4.1 In India, the Arbitration and Conciliation Act 1996, as amended (“Act”) governs all kinds of arbitration proceedings. The provisions relating to interim relief are provided under Section 9 and Section 17 of the Act. Section 9 lays down the provision for obtaining interim relief from the competent court at any time prior to the enforcement of an arbitral award. While, under Section 17, interim relief can be obtained from arbitral tribunal only after its composition. However, the Act does not provide any provision for Emergency Arbitration.

4.2 In 2014, the Law Commission of India through its 246th Law Commission Report recommended to amend the definition of ‘arbitral tribunal’ under Section 2(1)(d)of the Act. The recommendation was intended to encourage institutional arbitration and to reduce the judicial interference of the court by giving statutory recognition to the appointment of an EA. The Proposed Section reads as follows:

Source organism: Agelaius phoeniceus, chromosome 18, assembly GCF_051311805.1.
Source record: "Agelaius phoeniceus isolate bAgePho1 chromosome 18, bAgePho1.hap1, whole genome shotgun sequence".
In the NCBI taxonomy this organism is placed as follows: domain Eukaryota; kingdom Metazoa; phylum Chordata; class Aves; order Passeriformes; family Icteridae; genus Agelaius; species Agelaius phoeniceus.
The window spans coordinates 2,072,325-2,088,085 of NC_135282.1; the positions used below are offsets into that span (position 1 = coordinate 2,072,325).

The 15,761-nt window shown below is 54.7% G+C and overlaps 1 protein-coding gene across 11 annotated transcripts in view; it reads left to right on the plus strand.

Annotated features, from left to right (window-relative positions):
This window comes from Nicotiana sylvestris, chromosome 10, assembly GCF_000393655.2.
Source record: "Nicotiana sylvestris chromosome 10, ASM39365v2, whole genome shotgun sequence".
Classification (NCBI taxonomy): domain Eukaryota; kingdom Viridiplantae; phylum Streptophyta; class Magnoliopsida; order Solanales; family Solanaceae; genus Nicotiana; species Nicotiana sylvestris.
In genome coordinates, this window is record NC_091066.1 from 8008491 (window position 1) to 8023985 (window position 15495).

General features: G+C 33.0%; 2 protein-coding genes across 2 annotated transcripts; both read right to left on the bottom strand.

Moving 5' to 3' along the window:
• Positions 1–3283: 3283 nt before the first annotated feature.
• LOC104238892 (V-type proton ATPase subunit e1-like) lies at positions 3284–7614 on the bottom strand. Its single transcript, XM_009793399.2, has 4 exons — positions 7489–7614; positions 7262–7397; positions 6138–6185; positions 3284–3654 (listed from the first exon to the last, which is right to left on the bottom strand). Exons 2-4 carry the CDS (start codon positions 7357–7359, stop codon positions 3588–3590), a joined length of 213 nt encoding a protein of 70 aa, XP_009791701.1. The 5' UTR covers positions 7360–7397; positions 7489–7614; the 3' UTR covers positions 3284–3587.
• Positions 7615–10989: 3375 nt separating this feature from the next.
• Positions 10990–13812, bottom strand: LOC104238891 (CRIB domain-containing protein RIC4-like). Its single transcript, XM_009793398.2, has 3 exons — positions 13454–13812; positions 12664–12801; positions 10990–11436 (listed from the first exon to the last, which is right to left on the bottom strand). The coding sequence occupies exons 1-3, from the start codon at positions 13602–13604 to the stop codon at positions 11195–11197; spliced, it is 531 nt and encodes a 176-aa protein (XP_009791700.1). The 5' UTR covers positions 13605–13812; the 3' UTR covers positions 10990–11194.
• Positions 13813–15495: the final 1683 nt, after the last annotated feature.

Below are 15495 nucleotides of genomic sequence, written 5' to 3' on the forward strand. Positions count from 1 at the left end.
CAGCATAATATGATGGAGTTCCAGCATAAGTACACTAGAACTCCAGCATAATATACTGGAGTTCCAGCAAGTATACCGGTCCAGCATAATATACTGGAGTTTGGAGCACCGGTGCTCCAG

Section 2(d): “Arbitral tribunal” means a sole arbitrator or a panel of arbitrators and, in the case of an arbitration conducted under the rules of an institution providing for appointment of an emergency arbitrator, includes such emergency arbitrator.”

However, the recommendation of the Law Commission was not incorporated in the Arbitration & Conciliation (Amendment) Act of 2015.

4.3 Even though the Indian legislator does not give statutory recognition to the Emergency Arbitration, the Indian arbitration institutions have inserted the term ‘Emergency Arbitration’ in their Rules and provided procedures thereof. For instance,